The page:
CSA figures for the year 2001/2002 show that £2,500 million in maintenance was outstanding, of which £2,000 million would probably never be collected. The appeal judge said that the Child Support Act gave the Secretary of State the power to enforce maintenance orders. "The responsibility for assessing, collecting and enforcing child maintenance was transferred from the courts to the CSA," he said. He said that the effect of the Act was to take away an individual’s rights to go to the courts to seek maintenance and have orders enforced. Those powers were transferred to the Government by the 1991 Act.

Lord Justice Ward, a dissenting judge, said it was an example of the powers of the courts being taken away by Government and that this imperilled "the constitutional safeguard of a right to a court". He dismissed the Minister’s appeal against the ruling that Mrs Kehoe’s rights to a fair trial under the Human Rights Act had been invoked because she could not personally enforce the arrears of maintenance. He was overruled by a two to one majority.

17th March 2004

CSA site has a “net income calculator”

The CSA site says it all:

“Child maintenance is calculated using the non-resident parent's weekly net income figures. Many of our clients are paid monthly or for some other period so we have added a net income calculator to the site today. You can put in your annual, monthly or four-weekly salary, income tax, national insurance and pension contributions and it will calculate your net weekly income for you.”

In fact, this is approximately the same capability as one of the worksheets in the “new scheme” Excel spreadsheet available at this web site. There is now a choice for people who haven't got Excel.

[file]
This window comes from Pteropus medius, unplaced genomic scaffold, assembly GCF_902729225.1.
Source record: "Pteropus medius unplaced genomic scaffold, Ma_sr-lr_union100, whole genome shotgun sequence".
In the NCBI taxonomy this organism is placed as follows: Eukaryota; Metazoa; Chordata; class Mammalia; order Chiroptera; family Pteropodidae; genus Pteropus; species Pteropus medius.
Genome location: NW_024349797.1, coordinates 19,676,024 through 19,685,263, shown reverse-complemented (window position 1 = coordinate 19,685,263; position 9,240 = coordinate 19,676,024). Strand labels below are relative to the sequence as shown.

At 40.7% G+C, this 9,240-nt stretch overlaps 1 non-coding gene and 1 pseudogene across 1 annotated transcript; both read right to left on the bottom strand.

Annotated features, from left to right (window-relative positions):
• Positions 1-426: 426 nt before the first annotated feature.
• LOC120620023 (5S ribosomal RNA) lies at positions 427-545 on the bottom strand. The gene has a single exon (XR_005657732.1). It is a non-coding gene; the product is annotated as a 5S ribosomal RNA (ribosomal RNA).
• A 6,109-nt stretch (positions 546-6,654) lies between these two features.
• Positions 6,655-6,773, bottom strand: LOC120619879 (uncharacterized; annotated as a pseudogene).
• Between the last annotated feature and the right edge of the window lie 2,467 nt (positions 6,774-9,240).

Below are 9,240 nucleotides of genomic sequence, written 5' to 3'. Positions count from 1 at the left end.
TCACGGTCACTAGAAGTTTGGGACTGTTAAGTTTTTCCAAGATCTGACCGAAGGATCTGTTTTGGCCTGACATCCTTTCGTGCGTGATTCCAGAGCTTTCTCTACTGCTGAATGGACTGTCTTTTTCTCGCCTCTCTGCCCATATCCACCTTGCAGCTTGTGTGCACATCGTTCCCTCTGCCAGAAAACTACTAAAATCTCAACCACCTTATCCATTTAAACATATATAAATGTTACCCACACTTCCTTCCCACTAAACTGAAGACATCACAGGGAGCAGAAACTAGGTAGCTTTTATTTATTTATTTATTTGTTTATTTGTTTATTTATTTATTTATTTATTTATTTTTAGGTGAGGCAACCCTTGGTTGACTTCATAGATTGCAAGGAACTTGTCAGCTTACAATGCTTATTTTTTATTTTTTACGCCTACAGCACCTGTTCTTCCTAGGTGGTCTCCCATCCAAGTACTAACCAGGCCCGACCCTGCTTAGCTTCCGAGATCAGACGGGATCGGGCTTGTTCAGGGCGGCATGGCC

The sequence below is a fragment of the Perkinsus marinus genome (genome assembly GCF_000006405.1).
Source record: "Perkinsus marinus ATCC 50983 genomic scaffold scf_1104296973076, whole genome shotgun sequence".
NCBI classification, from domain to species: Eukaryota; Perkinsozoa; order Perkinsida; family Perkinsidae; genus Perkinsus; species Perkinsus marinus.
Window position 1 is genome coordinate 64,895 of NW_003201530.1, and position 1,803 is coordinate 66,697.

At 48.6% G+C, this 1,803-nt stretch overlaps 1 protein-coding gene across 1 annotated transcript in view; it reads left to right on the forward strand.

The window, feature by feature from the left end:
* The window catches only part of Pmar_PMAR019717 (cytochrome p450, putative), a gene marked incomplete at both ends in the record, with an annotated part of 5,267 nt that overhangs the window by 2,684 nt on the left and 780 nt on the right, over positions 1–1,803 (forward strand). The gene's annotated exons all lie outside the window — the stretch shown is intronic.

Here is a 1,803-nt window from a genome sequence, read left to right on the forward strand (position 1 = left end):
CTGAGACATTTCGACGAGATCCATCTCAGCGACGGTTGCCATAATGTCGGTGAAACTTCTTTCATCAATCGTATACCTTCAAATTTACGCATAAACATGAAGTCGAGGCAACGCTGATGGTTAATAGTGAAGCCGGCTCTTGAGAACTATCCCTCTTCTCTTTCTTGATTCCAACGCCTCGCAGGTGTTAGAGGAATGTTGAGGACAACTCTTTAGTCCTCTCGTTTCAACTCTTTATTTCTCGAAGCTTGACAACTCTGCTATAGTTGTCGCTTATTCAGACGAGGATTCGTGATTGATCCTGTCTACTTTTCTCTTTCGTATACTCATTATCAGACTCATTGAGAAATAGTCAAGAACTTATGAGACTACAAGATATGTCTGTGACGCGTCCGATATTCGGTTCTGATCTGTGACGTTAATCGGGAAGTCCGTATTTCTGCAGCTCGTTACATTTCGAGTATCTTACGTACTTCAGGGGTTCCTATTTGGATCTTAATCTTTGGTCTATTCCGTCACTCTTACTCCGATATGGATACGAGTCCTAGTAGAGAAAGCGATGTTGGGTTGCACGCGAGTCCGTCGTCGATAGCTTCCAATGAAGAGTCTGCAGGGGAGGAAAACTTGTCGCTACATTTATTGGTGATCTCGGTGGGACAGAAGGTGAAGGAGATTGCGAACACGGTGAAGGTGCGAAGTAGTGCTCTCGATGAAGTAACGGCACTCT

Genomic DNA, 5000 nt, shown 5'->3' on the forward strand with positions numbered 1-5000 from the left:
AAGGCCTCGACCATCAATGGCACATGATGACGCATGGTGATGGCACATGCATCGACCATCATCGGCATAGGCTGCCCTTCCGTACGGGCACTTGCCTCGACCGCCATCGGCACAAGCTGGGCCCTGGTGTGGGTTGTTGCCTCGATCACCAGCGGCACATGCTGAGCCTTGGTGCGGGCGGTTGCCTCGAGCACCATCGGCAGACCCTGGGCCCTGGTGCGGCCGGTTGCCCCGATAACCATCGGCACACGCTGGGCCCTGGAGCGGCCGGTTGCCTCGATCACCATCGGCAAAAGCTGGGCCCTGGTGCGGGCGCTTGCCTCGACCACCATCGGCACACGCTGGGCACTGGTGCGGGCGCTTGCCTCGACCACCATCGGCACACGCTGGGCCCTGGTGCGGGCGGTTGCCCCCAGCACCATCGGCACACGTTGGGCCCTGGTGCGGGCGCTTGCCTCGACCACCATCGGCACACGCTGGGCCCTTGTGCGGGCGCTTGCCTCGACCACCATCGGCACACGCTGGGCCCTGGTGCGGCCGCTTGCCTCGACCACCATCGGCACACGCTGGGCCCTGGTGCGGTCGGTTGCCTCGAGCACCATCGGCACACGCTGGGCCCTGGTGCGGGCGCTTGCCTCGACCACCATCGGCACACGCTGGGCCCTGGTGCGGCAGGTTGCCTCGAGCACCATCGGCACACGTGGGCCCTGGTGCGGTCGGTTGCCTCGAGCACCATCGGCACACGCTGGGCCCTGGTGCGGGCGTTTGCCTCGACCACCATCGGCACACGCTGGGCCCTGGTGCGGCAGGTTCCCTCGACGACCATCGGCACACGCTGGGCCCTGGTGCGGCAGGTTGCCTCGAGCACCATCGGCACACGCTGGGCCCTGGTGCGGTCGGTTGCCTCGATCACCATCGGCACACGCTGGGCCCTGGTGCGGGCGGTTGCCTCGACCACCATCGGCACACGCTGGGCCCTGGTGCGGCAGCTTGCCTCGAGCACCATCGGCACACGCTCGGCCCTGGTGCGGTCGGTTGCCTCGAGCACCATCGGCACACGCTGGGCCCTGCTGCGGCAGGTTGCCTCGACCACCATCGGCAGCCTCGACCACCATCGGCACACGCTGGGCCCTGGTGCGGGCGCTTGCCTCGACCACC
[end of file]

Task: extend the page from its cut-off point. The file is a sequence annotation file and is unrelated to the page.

19th March 2004

Government back-down on parenting-plan proposals

The system seemed unfair to divorced fathers and weighted towards mothers. 

Prince Charles

What you do is you present these parenting plans, which are different sorts of weekly schedules, and say 'you choose the one that suits you best. If it doesn't work we'll modify it'. Whereas if you start with a blank slate it's hopeless - you have 'oh, he can have the child once a month or alternate Saturdays'. You've got to have some kind of template of what the state considers reasonable. 

Hamish Cameron, child psychiatrist

This Blog reported on 17th February "Parents who separate will be expected to agree parenting plans that give generous time with the children for both mother and father, under government proposals to cut the number of bitter and protracted court battles over child contact".

Now the Guardian reports that this proposal is being shelved, in favour of an approach that appears to differ little from what already happens. The Guardian reports:

"Now the initiative has been taken over by the Department for Education and Skills. But its model under consideration is a more ad hoc scheme by which parents would be helped by mediation to work out their own plans.

Those who favour the US-style plans, who include some judges, say mediation has been tried already with little success. Mediation is voluntary, and mothers determined to frustrate their ex-partners' attempts to see their children are unlikely to cooperate".

Guardian, Clare Dyer, "Blow to fathers as custody scheme is ditched"